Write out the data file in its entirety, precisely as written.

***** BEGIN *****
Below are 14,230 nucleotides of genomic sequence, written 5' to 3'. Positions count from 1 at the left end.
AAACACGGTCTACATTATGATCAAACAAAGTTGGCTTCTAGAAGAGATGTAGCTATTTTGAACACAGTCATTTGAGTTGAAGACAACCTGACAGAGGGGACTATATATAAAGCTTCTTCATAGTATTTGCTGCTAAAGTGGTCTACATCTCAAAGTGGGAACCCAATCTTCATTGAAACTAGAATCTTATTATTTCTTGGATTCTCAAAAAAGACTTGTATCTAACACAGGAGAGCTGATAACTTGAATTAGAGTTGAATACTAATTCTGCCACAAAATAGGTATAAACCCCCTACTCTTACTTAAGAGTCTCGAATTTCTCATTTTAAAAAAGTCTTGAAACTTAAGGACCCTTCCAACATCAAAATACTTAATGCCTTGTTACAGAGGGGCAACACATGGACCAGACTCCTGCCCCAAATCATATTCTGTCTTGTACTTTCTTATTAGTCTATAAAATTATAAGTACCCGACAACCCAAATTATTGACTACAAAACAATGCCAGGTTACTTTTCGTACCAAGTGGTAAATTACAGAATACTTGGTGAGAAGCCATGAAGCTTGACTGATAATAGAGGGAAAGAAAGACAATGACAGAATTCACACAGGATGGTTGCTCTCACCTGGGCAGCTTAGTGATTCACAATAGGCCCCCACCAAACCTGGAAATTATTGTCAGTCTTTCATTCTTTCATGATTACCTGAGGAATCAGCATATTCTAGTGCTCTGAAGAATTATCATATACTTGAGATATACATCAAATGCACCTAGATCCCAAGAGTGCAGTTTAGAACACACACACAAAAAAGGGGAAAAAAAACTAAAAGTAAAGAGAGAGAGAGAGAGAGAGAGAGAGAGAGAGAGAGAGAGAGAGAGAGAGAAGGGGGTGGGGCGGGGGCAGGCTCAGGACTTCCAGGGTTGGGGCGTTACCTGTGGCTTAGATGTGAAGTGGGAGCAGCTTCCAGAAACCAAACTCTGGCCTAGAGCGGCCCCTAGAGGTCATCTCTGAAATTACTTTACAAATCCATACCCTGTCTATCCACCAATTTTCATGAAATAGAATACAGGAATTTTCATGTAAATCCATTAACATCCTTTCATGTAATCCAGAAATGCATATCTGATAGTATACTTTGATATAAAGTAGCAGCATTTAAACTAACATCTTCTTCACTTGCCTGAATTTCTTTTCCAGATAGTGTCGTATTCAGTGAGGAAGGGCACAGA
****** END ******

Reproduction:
Below are 14,230 nucleotides of genomic sequence, written 5' to 3'. Positions count from 1 at the left end.
AAACACGGTCTACATTATGATCAAACAAAGTTGGCTTCTAGAAGAGATGTAGCTATTTTGAACACAGTCATTTGAGTTGAAGACAACCTGACAGAGGGGACTATATATAAAGCTTCTTCATAGTATTTGCTGCTAAAGTGGTCTACATCTCAAAGTGGGAACCCAATCTTCATTGAAACTAGAATCTTATTATTTCTTGGATTCTCAAAAAAGACTTGTATCTAACACAGGAGAGCTGATAACTTGAATTAGAGTTGAATACTAATTCTGCCACAAAATAGGTATAAACCCCCTACTCTTACTTAAGAGTCTCGAATTTCTCATTTTAAAAAAGTCTTGAAACTTAAGGACCCTTCCAACATCAAAATACTTAATGCCTTGTTACAGAGGGGCAACACATGGACCAGACTCCTGCCCCAAATCATATTCTGTCTTGTACTTTCTTATTAGTCTATAAAATTATAAGTACCCGACAACCCAAATTATTGACTACAAAACAATGCCAGGTTACTTTTCGTACCAAGTGGTAAATTACAGAATACTTGGTGAGAAGCCATGAAGCTTGACTGATAATAGAGGGAAAGAAAGACAATGACAGAATTCACACAGGATGGTTGCTCTCACCTGGGCAGCTTAGTGATTCACAATAGGCCCCCACCAAACCTGGAAATTATTGTCAGTCTTTCATTCTTTCATGATTACCTGAGGAATCAGCATATTCTAGTGCTCTGAAGAATTATCATATACTTGAGATATACATCAAATGCACCTAGATCCCAAGAGTGCAGTTTAGAACACACACACAAAAAAGGGGAAAAAAAACTAAAAGTAAAGAGAGAGAGAGAGAGAGAGAGAGAGAGAGAGAGAGAGAGAGAGAGAGAGAAGGGGGTGGGGCGGGGGCAGGCTCAGGACTTCCAGGGTTGGGGCGTTACCTGTGGCTTAGATGTGAAGTGGGAGCAGCTTCCAGAAACCAAACTCTGGCCTAGAGCGGCCCCTAGAGGTCATCTCTGAAATTACTTTACAAATCCATACCCTGTCTATCCACCAATTTTCATGAAATAGAATACAGGAATTTTCATGTAAATCCATTAACATCCTTTCATGTAATCCAGAAATGCATATCTGATAGTATACTTTGATATAAAGTAGCAGCATTTAAACTAACATCTTCTTCACTTGCCTGAATTTCTTTTCCAGATAGTGTCGTATTCAGTGAGGAAGGGCACAGA